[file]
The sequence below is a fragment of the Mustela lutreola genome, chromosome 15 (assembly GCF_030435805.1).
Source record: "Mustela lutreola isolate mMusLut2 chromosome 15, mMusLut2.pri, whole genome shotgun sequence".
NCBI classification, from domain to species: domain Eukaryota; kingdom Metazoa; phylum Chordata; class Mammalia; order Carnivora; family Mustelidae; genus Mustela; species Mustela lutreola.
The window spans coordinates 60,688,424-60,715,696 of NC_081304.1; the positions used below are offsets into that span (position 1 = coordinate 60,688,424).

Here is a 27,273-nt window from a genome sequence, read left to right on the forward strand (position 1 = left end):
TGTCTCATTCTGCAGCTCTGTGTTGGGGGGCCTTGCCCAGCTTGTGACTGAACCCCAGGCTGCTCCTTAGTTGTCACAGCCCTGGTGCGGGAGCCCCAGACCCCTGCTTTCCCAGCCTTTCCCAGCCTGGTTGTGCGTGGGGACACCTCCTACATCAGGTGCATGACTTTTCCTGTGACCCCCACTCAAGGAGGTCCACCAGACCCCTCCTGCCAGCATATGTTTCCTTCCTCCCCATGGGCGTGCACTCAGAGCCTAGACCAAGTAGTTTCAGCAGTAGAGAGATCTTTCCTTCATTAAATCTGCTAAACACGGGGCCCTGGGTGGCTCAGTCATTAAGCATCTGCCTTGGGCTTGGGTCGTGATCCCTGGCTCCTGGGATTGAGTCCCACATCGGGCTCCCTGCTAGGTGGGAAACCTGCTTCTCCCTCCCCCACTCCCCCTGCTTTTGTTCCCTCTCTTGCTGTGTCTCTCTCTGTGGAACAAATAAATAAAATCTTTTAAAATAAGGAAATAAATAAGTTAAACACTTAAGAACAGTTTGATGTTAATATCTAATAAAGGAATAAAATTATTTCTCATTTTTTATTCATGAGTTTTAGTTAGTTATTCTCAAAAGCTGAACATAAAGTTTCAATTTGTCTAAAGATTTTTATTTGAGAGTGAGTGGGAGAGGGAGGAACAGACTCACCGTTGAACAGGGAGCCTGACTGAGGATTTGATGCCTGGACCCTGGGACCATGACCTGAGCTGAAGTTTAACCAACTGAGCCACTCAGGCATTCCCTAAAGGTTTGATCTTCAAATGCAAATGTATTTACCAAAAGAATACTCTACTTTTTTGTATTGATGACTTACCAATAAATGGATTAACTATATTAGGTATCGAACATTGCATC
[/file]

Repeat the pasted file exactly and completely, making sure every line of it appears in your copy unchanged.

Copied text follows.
The sequence below is a fragment of the Mustela lutreola genome, chromosome 15 (assembly GCF_030435805.1).
Source record: "Mustela lutreola isolate mMusLut2 chromosome 15, mMusLut2.pri, whole genome shotgun sequence".
NCBI classification, from domain to species: domain Eukaryota; kingdom Metazoa; phylum Chordata; class Mammalia; order Carnivora; family Mustelidae; genus Mustela; species Mustela lutreola.
The window spans coordinates 60,688,424-60,715,696 of NC_081304.1; the positions used below are offsets into that span (position 1 = coordinate 60,688,424).

Here is a 27,273-nt window from a genome sequence, read left to right on the forward strand (position 1 = left end):
TGTCTCATTCTGCAGCTCTGTGTTGGGGGGCCTTGCCCAGCTTGTGACTGAACCCCAGGCTGCTCCTTAGTTGTCACAGCCCTGGTGCGGGAGCCCCAGACCCCTGCTTTCCCAGCCTTTCCCAGCCTGGTTGTGCGTGGGGACACCTCCTACATCAGGTGCATGACTTTTCCTGTGACCCCCACTCAAGGAGGTCCACCAGACCCCTCCTGCCAGCATATGTTTCCTTCCTCCCCATGGGCGTGCACTCAGAGCCTAGACCAAGTAGTTTCAGCAGTAGAGAGATCTTTCCTTCATTAAATCTGCTAAACACGGGGCCCTGGGTGGCTCAGTCATTAAGCATCTGCCTTGGGCTTGGGTCGTGATCCCTGGCTCCTGGGATTGAGTCCCACATCGGGCTCCCTGCTAGGTGGGAAACCTGCTTCTCCCTCCCCCACTCCCCCTGCTTTTGTTCCCTCTCTTGCTGTGTCTCTCTCTGTGGAACAAATAAATAAAATCTTTTAAAATAAGGAAATAAATAAGTTAAACACTTAAGAACAGTTTGATGTTAATATCTAATAAAGGAATAAAATTATTTCTCATTTTTTATTCATGAGTTTTAGTTAGTTATTCTCAAAAGCTGAACATAAAGTTTCAATTTGTCTAAAGATTTTTATTTGAGAGTGAGTGGGAGAGGGAGGAACAGACTCACCGTTGAACAGGGAGCCTGACTGAGGATTTGATGCCTGGACCCTGGGACCATGACCTGAGCTGAAGTTTAACCAACTGAGCCACTCAGGCATTCCCTAAAGGTTTGATCTTCAAATGCAAATGTATTTACCAAAAGAATACTCTACTTTTTTGTATTGATGACTTACCAATAAATGGATTAACTATATTAGGTATCGAACATTGCATC